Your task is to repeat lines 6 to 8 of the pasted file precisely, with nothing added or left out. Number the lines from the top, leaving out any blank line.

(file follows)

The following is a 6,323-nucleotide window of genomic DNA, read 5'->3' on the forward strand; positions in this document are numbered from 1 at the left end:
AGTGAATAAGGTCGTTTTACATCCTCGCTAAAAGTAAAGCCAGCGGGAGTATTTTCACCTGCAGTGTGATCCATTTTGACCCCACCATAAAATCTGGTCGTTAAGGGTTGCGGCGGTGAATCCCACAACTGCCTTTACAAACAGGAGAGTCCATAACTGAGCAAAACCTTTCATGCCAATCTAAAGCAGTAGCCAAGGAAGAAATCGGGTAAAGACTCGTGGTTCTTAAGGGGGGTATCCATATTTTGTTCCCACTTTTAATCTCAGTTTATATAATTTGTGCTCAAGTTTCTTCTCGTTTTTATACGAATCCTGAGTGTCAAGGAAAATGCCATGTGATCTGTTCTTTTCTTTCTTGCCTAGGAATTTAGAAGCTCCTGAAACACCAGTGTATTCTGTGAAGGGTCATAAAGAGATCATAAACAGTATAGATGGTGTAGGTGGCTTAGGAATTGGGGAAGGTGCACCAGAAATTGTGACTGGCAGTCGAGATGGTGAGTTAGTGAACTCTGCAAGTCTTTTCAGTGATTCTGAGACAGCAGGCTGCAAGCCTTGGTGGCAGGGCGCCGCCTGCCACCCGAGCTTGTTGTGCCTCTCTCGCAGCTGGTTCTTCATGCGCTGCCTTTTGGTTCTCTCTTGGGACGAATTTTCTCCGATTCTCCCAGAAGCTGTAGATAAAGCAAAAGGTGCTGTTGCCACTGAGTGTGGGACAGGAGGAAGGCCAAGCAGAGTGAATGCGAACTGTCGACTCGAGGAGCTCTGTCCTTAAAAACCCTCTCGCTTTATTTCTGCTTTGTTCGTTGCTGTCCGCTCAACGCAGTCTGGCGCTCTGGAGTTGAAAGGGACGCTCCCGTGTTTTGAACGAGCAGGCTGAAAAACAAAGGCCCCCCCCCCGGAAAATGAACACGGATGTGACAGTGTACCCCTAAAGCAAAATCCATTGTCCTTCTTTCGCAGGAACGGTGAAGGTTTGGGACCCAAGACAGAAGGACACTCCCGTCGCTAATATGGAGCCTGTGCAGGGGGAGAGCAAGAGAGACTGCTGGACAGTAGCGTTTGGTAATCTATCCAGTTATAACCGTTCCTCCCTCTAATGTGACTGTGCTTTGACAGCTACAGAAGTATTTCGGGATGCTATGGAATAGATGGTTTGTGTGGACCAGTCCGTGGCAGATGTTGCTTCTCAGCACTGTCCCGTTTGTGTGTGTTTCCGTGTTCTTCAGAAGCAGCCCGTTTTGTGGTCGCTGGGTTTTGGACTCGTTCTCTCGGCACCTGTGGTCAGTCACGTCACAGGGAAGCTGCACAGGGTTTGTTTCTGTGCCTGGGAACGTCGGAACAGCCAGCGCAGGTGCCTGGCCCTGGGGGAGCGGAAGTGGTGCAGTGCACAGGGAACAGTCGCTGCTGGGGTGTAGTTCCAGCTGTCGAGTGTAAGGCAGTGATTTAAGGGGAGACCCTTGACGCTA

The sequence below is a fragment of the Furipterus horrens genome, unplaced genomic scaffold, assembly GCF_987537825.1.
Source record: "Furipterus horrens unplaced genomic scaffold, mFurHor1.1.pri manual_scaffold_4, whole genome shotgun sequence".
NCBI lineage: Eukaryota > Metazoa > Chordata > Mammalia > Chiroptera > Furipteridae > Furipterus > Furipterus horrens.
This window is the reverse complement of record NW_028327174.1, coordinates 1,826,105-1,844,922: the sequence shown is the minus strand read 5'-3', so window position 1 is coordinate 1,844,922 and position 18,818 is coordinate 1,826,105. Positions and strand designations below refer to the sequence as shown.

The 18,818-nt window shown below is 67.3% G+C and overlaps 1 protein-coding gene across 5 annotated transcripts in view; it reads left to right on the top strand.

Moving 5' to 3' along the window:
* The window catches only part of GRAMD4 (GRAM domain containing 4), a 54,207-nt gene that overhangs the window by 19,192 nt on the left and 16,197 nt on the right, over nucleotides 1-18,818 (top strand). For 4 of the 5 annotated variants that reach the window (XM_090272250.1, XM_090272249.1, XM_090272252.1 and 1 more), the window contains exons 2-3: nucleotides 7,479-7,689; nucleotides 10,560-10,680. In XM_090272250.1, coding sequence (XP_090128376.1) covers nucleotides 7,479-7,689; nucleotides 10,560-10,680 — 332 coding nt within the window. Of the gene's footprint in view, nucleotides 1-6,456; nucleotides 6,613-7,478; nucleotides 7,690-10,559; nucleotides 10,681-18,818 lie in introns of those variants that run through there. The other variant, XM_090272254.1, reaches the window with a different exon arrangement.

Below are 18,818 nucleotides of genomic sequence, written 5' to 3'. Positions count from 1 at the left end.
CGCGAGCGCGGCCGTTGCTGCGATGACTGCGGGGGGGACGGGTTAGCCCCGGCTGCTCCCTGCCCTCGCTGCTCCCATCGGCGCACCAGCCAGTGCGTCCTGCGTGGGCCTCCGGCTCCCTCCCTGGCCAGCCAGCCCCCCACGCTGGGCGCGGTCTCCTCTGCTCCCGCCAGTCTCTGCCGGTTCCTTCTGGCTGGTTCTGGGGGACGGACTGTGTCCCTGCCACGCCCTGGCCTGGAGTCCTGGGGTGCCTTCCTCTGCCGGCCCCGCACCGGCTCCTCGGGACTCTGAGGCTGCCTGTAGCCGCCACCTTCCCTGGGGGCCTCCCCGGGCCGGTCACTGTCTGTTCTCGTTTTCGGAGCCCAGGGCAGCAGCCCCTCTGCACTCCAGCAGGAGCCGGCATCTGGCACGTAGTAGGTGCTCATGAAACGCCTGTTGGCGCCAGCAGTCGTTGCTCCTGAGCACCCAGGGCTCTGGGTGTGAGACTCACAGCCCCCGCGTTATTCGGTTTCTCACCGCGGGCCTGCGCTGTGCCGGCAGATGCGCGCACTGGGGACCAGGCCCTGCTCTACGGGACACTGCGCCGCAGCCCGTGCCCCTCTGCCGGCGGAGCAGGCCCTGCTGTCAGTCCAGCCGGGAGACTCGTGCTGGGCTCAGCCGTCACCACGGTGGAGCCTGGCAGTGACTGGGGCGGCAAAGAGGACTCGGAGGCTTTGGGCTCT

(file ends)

This window is the reverse complement of record NW_028327174.1, coordinates 1,826,105-1,844,922: the sequence shown is the minus strand read 5'-3', so window position 1 is coordinate 1,844,922 and position 18,818 is coordinate 1,826,105. Positions and strand designations below refer to the sequence as shown.

The 18,818-nt window shown below is 67.3% G+C and overlaps 1 protein-coding gene across 5 annotated transcripts in view; it reads left to right on the top strand.

Moving 5' to 3' along the window: